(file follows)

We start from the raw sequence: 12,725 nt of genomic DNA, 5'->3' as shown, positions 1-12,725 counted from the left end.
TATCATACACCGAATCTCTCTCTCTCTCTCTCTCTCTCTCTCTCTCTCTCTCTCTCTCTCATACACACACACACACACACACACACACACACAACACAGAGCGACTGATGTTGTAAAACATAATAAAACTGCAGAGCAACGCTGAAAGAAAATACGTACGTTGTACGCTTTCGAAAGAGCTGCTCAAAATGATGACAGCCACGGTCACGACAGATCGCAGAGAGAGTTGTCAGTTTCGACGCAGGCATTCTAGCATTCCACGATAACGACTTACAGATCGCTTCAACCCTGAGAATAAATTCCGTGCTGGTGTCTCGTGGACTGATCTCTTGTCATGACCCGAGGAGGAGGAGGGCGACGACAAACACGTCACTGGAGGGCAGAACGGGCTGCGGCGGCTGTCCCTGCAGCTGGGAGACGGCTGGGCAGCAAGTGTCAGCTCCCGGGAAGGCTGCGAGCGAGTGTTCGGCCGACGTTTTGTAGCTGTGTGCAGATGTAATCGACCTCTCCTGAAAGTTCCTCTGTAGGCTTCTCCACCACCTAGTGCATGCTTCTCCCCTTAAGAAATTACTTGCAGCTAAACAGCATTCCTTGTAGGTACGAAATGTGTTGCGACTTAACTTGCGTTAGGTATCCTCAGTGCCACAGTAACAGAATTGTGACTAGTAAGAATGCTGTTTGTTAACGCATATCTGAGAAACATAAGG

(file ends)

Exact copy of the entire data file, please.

We start from the raw sequence: 12,725 nt of genomic DNA, 5'->3' as shown, positions 1-12,725 counted from the left end.
TATCATACACCGAATCTCTCTCTCTCTCTCTCTCTCTCTCTCTCTCTCTCTCTCTCTCTCATACACACACACACACACACACACACACACACAACACAGAGCGACTGATGTTGTAAAACATAATAAAACTGCAGAGCAACGCTGAAAGAAAATACGTACGTTGTACGCTTTCGAAAGAGCTGCTCAAAATGATGACAGCCACGGTCACGACAGATCGCAGAGAGAGTTGTCAGTTTCGACGCAGGCATTCTAGCATTCCACGATAACGACTTACAGATCGCTTCAACCCTGAGAATAAATTCCGTGCTGGTGTCTCGTGGACTGATCTCTTGTCATGACCCGAGGAGGAGGAGGGCGACGACAAACACGTCACTGGAGGGCAGAACGGGCTGCGGCGGCTGTCCCTGCAGCTGGGAGACGGCTGGGCAGCAAGTGTCAGCTCCCGGGAAGGCTGCGAGCGAGTGTTCGGCCGACGTTTTGTAGCTGTGTGCAGATGTAATCGACCTCTCCTGAAAGTTCCTCTGTAGGCTTCTCCACCACCTAGTGCATGCTTCTCCCCTTAAGAAATTACTTGCAGCTAAACAGCATTCCTTGTAGGTACGAAATGTGTTGCGACTTAACTTGCGTTAGGTATCCTCAGTGCCACAGTAACAGAATTGTGACTAGTAAGAATGCTGTTTGTTAACGCATATCTGAGAAACATAAGG